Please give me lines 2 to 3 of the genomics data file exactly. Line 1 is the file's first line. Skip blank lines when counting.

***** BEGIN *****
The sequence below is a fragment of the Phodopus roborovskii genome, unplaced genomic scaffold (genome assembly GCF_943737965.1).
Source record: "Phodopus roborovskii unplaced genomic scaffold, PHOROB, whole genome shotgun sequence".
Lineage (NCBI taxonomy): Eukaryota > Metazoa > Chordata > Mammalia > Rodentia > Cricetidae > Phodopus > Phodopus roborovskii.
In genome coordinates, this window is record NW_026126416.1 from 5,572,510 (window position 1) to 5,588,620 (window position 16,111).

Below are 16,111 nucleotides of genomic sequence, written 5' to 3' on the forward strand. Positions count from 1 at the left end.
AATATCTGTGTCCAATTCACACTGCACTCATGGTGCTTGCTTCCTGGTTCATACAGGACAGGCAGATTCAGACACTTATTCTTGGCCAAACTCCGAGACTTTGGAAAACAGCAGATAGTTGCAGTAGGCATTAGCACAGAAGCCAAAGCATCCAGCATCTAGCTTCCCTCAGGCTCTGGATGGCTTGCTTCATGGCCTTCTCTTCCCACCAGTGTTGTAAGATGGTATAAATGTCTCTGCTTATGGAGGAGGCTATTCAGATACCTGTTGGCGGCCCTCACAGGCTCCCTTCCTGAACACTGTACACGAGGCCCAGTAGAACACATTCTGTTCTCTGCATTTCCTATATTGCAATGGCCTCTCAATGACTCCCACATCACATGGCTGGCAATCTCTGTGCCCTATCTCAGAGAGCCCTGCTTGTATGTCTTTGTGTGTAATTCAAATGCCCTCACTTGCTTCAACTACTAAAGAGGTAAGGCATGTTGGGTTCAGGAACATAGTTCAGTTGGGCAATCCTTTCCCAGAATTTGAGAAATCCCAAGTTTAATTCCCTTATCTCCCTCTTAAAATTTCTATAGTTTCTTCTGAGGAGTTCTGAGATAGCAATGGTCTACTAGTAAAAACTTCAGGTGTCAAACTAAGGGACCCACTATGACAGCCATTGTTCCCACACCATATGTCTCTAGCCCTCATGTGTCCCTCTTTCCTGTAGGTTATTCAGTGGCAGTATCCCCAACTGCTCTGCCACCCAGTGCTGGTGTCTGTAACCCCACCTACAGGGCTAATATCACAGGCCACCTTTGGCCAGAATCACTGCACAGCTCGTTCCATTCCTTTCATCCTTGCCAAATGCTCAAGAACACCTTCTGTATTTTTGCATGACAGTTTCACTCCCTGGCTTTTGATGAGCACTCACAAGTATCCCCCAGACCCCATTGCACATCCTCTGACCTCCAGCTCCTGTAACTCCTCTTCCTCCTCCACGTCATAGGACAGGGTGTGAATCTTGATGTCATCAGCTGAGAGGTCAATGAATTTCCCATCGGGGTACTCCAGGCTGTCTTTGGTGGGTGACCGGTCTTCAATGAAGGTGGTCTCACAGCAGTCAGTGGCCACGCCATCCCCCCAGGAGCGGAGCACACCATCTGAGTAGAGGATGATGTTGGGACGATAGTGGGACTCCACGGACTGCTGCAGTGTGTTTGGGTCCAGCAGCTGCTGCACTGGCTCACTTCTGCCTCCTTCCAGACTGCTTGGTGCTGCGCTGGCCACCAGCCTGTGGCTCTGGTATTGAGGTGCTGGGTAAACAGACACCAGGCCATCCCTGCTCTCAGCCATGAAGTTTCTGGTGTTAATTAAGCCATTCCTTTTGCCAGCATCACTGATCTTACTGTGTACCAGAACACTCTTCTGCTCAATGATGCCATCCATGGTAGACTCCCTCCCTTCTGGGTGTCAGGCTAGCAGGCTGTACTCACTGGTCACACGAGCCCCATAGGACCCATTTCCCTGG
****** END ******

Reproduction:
Source record: "Phodopus roborovskii unplaced genomic scaffold, PHOROB, whole genome shotgun sequence".
Lineage (NCBI taxonomy): Eukaryota > Metazoa > Chordata > Mammalia > Rodentia > Cricetidae > Phodopus > Phodopus roborovskii.